The pioneer times when most of the leading agency people were “ex-pats on a mission” are over. Young Russians have taken over, which is the way it should be. And yes, some of them have a specialized foreign degree in marketing. Some of them have earned their spurs in the outside world. But there is still a tremendous lack of experience. The same goes for the creative workforce. Funnily enough, all the continuously more sophisticated fancy computer graphic programmes don’t help in all aspects the so-called Art Directors and designers’ work. They think that fresh ideas pop out of the screen. Very few have been trained to give birth to an idea using head and heart. Easier to just copy ideas from abroad. Copy-writing is a craft which also needs some urgent further development.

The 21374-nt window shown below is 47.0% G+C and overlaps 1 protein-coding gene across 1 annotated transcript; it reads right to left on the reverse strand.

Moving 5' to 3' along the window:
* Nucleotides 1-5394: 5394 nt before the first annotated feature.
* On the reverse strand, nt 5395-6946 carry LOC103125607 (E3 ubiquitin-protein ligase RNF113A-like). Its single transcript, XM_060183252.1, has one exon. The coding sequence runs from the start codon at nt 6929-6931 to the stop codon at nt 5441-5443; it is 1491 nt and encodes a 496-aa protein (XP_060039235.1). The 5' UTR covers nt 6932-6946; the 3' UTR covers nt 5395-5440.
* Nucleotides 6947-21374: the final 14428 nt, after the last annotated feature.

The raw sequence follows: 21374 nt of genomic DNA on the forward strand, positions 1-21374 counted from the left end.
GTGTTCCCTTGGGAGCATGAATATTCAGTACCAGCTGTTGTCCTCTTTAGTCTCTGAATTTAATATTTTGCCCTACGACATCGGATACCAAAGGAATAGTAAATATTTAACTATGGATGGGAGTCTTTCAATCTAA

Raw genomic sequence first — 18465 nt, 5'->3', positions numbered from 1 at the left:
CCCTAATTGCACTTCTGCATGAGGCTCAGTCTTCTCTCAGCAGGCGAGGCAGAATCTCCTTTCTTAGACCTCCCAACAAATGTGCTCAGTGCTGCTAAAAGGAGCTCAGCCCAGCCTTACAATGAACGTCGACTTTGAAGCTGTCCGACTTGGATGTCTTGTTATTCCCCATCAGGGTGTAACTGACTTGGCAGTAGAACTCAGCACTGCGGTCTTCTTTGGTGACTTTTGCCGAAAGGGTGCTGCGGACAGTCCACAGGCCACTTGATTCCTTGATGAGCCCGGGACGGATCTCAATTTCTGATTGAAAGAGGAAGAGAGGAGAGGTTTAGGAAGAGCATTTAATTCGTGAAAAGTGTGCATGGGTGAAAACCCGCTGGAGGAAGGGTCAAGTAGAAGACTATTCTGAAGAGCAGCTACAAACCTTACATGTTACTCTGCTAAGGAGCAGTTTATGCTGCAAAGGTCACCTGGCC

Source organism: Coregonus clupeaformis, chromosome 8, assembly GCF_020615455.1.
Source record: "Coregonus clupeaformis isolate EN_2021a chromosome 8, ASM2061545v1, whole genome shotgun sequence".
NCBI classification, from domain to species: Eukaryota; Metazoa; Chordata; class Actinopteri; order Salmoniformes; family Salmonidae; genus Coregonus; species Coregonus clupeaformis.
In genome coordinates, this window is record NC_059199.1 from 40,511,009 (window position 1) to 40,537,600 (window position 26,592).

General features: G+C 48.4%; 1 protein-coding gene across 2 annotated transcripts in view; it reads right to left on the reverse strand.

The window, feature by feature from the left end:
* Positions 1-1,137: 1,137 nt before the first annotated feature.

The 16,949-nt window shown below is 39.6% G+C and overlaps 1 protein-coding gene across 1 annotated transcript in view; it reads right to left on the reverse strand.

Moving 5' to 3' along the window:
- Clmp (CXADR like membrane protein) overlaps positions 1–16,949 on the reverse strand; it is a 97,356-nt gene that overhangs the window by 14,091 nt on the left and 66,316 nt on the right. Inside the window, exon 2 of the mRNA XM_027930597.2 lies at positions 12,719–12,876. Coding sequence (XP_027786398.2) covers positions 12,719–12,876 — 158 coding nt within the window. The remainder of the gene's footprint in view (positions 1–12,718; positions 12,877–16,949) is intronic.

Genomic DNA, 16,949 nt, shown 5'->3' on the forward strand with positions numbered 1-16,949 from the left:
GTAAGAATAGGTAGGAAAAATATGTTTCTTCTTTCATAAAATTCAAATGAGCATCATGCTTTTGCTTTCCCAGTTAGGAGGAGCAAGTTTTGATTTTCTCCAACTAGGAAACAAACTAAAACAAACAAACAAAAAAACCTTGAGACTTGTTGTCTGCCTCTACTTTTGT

In Russia, there are not enough advertising educators with practical skills and experiences. Russia is a country with a great history of scientific inventions, cultural talent in music, literature and performing arts. In general, Russians are known for their ability to improvise. For their creativity to tackle problems, a result of shortages, deficiencies and bureaucratic regulation of everything for generations. Russian creatives haven’t found a distinctive identity for their own national advertising yet, with the exception of those frequently used flowery, tendril-like graphic elements. But that’s not a unique idea in itself. It’s, just a decorative eye-catcher. The British use their special sense of humour to attract their audiences, and the Americans hammer their messages home with highly emotional mini-stories. Their commercials are like miniature feature films. The Germans persuade people with interesting information, surprisingly translated into pieces of ad art. Russian advertising lacks “Russification”. With potential customers out there. With awards from one of the numerous global ad festivals. For more success, for the client’s business. And for the agency’s creators.